Perfunctory Preparation and Performance
Originally Published in October, 2011.
Robert Wurtz II
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A Parting Charge from Christ
Our passage is frequently expounded to emphasize the use of two Greek words for love (agapao and phileo) as they change in the original text of the conversation. Nevertheless, I wish in this entry to examine a commonly overlooked emphasis on the part of our Lord. You will notice in the KJV that the word ‘feed’ is used three times. In the original Greek we have Βόσκε (bosky, feed) in verse 15 and 17 and Ποίμαινε (poimanate, tend) sandwiched in the middle in verse 16. The KJV obliterates the distinction here. The order is: feed my lambs; tend my sheep; and feed my sheep. But why? Was this just careless speech on the part of our Lord, or was He saying exactly what He meant? We know that there are no insignificant details in the scripture; however, this conversation with its shifting back from “feed” to “tend” to “feed” has puzzled many expositors over the years. We read in Trench:
In Dean Stanley’s, Sermons and Essays on the Apostolic Age, p. 138, the answer is suggested. The lesson, in fact, which we learn from this is a most important one, and one which the Church, and all that bear rule in the Church, have need diligently to lay to heart; this namely, that whatever else of discipline and rule may be superadded thereto, still, the feeding of the flock, the finding for them of spiritual food, is the first and last; nothing else will supply the room of this, nor may be allowed to put this out of that foremost place which by right it should occupy. How often, in a false ecclesiastical system, the preaching of the Word loses its preeminence; the feeding (βόσκειν) falls into the background, is swallowed up in the “acting as shepherd” (ποιμαίνειν), which presently becomes no true shepherding, because it is not a feeding (βόσκειν) as well; but such a “shepherding” rather as God’s Word by the prophet Ezekiel has denounced (Ezekiel 34:2, 3, 8, 10; cf. Zech. 11:15-17; Matt. 23.)” (Richard C. Trench; Synonyms of the New Testament).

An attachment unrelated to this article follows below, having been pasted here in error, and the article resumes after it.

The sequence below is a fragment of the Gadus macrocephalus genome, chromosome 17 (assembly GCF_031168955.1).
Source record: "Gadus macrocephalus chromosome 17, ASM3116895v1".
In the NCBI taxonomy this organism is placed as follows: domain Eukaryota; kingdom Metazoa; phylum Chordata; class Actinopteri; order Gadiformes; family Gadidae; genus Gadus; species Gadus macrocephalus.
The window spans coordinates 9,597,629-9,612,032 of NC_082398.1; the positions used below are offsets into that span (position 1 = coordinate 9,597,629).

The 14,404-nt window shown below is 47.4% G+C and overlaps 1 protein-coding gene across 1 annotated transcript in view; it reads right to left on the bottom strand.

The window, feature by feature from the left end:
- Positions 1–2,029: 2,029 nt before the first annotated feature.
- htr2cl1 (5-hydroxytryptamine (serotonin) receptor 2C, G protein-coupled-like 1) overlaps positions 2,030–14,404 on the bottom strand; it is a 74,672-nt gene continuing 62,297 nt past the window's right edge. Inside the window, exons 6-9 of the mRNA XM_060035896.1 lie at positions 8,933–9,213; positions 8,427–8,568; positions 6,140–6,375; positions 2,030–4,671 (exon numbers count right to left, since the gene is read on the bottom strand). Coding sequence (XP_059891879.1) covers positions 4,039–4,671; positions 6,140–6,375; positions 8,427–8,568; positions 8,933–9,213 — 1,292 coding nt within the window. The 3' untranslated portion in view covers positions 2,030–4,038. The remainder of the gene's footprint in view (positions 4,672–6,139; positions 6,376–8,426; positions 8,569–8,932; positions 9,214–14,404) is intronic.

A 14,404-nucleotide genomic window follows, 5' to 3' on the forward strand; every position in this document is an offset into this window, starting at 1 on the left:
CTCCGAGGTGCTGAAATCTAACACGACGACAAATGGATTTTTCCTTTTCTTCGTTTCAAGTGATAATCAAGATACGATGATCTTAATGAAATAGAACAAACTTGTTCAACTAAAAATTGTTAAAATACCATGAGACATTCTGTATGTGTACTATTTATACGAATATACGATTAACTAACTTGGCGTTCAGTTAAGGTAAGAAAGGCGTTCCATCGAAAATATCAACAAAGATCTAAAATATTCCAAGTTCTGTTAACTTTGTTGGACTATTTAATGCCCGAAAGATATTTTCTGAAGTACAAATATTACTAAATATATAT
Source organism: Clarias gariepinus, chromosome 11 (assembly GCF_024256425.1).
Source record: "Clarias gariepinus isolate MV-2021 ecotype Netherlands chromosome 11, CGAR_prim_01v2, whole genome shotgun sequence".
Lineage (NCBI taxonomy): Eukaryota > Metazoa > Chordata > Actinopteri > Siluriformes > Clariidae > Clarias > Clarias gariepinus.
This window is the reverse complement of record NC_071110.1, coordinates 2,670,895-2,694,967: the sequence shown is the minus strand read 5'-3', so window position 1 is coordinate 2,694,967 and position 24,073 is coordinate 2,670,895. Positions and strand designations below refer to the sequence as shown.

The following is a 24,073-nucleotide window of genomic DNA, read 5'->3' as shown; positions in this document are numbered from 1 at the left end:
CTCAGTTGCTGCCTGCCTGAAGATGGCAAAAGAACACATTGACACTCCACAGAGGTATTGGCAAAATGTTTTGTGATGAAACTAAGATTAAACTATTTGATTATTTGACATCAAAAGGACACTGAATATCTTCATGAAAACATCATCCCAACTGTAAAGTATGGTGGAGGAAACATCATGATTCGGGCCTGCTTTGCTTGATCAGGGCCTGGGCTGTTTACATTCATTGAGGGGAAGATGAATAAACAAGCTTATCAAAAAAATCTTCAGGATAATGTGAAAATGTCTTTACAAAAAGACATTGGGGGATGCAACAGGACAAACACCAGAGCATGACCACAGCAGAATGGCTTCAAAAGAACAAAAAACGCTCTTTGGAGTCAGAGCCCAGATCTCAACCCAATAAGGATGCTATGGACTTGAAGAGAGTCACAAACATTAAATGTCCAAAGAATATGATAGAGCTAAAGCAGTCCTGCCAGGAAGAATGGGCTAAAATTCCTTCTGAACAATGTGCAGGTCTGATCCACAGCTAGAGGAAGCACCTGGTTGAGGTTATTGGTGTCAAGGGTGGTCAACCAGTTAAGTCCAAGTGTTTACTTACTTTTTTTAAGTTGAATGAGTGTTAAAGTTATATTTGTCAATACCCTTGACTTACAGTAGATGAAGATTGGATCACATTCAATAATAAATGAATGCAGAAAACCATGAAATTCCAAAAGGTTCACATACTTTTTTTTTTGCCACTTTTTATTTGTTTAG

The Priority of Feeding
In Ezekiel 34, God denounced the “shepherds” that refused to care properly for the flock of God. They were self-serving and fleecing the flock. They shirked their responsibilities, and as a result, the people were carried off by the enemy. God came down on them with a severe judgment, and required the flock of God at the shepherds hands. That is to say, He held the shepherds accountable for the loss of sheep.
A Wake Up Call
Perfunctory |pərˈfəNGk tərē| adjective (of an action or gesture) Carried out with a minimum of effort or reflection: he gave a perfunctory nod. Done merely to discharge a duty; performed mechanically and as a thing done mechanically; done in a careless and superficial manner; characterized by indifference; as, perfunctory admonitions.
The minister had no reason to lie and tell on himself. I doubt a man could make such a thing up. I could tell by the way he told the story that he was dead serious. He was troubled by the dream and wanted to pass on what God had said. Here is a dear man in his late 70’s to early 80’s still being expected of God to shepherd the people in his care with concern and excellence.
Again James writes, Many teachers become not, my brethren, having known that greater judgment we shall receive. (James 3:1 YLT) God loved this minister enough to bring his actions to his attention so he could change. A minister may be tempted to just “coast along” in his old age as if God don’t mind, or as if God understands that he is tired and worn out from years on the trail. Not so for this minister; he still had plenty of life left in him and was fully able to discharge his duties. Those who teach/preach the word of God are going to be judged with a greater judgment. Again we read in Ezekiel, Son of man, prophesy against the shepherds of Israel, prophesy, and say unto them, Thus saith the Lord GOD unto the shepherds; Woe be to the shepherds of Israel that do feed themselves! should not the shepherds feed the flocks? (Ezekiel 34:2)
Let the elders who rule well be counted worthy of double honor, especially those who labor in the word and doctrine. (1 Timothy 5:17 NKJV)
Dean Stanley (1815-1881), former Dean of Westminster, made some comments along these lines that are worthy of note; “How often, in a worldly ecclesiastical system, does the preaching of the Word lose its preeminence; the βόσκειν (feeding) falls into the background, is swallowed up in the ποιμαίνειν (service), which presently becomes no true ποιμαίνειν (service), because it is not a βόσκειν (feeding). Understand that today the emphasis is often on everything but feeding the flock of God. It is on building programs, administration, singing, etc. The enemy seems to have no small list of chores he can enlist a minister to do in the place of preparation for feeding the sheep.